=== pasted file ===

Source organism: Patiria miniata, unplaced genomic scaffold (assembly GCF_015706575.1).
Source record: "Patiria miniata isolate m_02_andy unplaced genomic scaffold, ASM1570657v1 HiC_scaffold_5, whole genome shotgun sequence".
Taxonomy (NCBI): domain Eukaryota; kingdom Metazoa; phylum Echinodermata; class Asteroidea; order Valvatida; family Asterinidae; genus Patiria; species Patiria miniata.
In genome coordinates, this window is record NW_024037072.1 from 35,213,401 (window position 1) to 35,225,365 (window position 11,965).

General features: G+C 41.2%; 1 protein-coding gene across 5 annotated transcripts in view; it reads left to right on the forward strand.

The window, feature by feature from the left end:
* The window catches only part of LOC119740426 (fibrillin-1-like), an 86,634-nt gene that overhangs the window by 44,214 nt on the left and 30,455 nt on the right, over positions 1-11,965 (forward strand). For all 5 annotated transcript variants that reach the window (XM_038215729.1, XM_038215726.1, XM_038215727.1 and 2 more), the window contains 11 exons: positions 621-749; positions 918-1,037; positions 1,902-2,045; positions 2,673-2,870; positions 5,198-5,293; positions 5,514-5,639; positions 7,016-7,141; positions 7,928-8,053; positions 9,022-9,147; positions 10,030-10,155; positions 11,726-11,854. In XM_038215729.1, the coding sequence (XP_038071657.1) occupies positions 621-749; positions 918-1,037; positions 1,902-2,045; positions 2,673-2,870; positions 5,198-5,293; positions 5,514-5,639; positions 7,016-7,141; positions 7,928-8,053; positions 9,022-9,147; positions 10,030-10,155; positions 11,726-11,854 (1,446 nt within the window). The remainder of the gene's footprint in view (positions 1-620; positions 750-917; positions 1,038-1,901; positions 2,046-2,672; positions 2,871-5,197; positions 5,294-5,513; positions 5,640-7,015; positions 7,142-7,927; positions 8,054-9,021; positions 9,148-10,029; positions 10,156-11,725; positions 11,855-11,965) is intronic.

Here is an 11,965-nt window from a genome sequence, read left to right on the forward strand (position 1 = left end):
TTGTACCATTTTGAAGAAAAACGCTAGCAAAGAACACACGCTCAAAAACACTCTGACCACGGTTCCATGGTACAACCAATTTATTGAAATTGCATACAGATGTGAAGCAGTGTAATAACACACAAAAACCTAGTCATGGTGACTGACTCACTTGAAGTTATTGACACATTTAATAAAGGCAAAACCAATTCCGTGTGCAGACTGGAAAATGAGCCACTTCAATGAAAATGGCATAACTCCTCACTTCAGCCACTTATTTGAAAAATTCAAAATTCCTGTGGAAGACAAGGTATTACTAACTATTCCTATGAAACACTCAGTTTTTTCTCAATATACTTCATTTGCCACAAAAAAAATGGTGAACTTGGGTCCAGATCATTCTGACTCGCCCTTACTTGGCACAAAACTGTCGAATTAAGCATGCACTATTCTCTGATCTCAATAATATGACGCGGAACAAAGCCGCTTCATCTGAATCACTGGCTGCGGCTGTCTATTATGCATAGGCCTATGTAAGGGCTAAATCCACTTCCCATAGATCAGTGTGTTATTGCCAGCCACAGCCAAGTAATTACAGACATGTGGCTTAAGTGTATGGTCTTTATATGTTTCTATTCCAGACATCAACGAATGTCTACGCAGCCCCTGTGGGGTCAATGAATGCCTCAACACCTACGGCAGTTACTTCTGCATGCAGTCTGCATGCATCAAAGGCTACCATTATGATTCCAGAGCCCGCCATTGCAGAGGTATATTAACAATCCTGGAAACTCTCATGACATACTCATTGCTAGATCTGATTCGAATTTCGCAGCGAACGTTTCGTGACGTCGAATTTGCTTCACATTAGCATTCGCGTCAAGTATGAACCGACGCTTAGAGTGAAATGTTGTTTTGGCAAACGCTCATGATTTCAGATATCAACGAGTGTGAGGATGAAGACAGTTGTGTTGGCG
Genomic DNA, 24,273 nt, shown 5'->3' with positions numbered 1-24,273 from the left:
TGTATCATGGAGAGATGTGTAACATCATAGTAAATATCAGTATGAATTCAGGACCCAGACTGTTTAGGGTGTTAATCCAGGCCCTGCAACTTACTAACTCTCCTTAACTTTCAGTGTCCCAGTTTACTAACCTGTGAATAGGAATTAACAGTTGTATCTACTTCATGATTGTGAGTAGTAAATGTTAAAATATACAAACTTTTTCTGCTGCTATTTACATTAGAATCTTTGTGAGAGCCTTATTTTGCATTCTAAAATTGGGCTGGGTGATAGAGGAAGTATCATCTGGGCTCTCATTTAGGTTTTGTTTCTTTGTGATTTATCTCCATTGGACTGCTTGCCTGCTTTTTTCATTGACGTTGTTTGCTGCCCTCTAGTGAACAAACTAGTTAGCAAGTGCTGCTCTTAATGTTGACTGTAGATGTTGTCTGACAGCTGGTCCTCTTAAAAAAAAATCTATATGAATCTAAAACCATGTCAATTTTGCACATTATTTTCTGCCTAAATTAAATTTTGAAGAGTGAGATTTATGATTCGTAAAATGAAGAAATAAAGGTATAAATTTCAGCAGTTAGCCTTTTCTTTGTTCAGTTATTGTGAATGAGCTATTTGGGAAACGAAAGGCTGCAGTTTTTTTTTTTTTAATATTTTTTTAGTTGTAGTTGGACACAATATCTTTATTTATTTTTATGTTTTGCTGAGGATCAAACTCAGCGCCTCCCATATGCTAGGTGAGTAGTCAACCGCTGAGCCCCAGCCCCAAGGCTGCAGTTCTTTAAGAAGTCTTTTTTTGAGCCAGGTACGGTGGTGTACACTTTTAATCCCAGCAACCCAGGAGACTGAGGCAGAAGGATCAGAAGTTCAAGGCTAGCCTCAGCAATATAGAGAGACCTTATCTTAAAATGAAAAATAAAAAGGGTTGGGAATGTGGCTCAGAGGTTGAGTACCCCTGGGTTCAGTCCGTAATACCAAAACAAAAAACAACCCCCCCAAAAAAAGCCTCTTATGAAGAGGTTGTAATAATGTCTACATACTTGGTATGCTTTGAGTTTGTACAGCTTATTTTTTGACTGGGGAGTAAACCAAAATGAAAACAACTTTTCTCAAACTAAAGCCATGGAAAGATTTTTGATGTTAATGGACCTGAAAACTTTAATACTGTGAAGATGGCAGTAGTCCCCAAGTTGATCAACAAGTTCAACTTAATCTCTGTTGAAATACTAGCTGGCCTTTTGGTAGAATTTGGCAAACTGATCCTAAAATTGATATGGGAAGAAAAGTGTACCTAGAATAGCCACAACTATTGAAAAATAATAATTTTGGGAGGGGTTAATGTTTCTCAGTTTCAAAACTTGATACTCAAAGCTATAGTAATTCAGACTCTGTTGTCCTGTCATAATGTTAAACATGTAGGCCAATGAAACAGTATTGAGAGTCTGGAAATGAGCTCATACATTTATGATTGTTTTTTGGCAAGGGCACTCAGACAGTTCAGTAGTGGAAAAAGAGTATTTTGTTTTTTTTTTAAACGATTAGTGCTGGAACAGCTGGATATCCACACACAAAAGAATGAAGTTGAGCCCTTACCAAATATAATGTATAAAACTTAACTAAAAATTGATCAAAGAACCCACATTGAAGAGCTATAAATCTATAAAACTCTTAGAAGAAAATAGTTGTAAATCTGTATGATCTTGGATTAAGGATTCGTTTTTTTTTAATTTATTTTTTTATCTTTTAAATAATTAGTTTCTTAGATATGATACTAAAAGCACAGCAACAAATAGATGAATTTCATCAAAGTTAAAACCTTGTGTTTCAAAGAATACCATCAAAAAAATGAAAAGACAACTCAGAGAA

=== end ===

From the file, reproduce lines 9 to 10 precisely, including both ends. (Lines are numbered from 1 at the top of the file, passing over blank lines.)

TTGTACCATTTTGAAGAAAAACGCTAGCAAAGAACACACGCTCAAAAACACTCTGACCACGGTTCCATGGTACAACCAATTTATTGAAATTGCATACAGATGTGAAGCAGTGTAATAACACACAAAAACCTAGTCATGGTGACTGACTCACTTGAAGTTATTGACACATTTAATAAAGGCAAAACCAATTCCGTGTGCAGACTGGAAAATGAGCCACTTCAATGAAAATGGCATAACTCCTCACTTCAGCCACTTATTTGAAAAATTCAAAATTCCTGTGGAAGACAAGGTATTACTAACTATTCCTATGAAACACTCAGTTTTTTCTCAATATACTTCATTTGCCACAAAAAAAATGGTGAACTTGGGTCCAGATCATTCTGACTCGCCCTTACTTGGCACAAAACTGTCGAATTAAGCATGCACTATTCTCTGATCTCAATAATATGACGCGGAACAAAGCCGCTTCATCTGAATCACTGGCTGCGGCTGTCTATTATGCATAGGCCTATGTAAGGGCTAAATCCACTTCCCATAGATCAGTGTGTTATTGCCAGCCACAGCCAAGTAATTACAGACATGTGGCTTAAGTGTATGGTCTTTATATGTTTCTATTCCAGACATCAACGAATGTCTACGCAGCCCCTGTGGGGTCAATGAATGCCTCAACACCTACGGCAGTTACTTCTGCATGCAGTCTGCATGCATCAAAGGCTACCATTATGATTCCAGAGCCCGCCATTGCAGAGGTATATTAACAATCCTGGAAACTCTCATGACATACTCATTGCTAGATCTGATTCGAATTTCGCAGCGAACGTTTCGTGACGTCGAATTTGCTTCACATTAGCATTCGCGTCAAGTATGAACCGACGCTTAGAGTGAAATGTTGTTTTGGCAAACGCTCATGATTTCAGATATCAACGAGTGTGAGGATGAAGACAGTTGTGTTGGCG
Genomic DNA, 24,273 nt, shown 5'->3' with positions numbered 1-24,273 from the left: